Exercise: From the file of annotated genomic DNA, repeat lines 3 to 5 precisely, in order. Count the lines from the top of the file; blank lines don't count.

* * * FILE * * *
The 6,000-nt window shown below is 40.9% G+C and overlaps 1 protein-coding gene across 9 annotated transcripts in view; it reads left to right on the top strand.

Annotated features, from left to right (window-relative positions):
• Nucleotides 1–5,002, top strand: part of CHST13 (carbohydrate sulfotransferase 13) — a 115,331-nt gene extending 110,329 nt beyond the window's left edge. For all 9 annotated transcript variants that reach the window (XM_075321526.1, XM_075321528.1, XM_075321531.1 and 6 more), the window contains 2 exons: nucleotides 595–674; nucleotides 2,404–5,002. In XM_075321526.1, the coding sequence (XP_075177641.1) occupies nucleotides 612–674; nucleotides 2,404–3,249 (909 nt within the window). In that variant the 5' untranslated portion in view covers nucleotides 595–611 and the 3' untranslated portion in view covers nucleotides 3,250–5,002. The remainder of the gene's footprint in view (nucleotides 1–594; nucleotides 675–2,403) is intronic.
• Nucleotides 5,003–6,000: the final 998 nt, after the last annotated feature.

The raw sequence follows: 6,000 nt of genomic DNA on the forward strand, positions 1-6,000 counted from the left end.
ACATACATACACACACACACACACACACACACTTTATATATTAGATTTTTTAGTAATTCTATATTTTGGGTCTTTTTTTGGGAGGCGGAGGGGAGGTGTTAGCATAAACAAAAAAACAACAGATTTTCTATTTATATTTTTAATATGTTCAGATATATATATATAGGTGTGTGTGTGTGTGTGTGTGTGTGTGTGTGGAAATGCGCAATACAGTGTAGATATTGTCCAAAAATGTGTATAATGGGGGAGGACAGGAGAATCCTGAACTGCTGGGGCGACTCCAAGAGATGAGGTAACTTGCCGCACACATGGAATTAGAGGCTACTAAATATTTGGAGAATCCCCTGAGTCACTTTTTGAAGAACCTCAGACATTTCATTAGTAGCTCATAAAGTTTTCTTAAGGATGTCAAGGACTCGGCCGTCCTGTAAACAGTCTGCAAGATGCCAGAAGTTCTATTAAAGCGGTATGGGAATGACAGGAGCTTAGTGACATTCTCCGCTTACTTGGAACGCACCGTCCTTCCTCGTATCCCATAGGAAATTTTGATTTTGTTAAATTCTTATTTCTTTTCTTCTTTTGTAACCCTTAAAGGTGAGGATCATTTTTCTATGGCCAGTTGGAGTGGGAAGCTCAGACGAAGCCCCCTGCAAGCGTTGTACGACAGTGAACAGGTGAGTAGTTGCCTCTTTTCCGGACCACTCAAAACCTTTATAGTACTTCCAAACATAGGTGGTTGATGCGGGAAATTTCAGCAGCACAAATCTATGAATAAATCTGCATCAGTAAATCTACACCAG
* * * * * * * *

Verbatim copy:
• Nucleotides 1–5,002, top strand: part of CHST13 (carbohydrate sulfotransferase 13) — a 115,331-nt gene extending 110,329 nt beyond the window's left edge. For all 9 annotated transcript variants that reach the window (XM_075321526.1, XM_075321528.1, XM_075321531.1 and 6 more), the window contains 2 exons: nucleotides 595–674; nucleotides 2,404–5,002. In XM_075321526.1, the coding sequence (XP_075177641.1) occupies nucleotides 612–674; nucleotides 2,404–3,249 (909 nt within the window). In that variant the 5' untranslated portion in view covers nucleotides 595–611 and the 3' untranslated portion in view covers nucleotides 3,250–5,002. The remainder of the gene's footprint in view (nucleotides 1–594; nucleotides 675–2,403) is intronic.
• Nucleotides 5,003–6,000: the final 998 nt, after the last annotated feature.

The raw sequence follows: 6,000 nt of genomic DNA on the forward strand, positions 1-6,000 counted from the left end.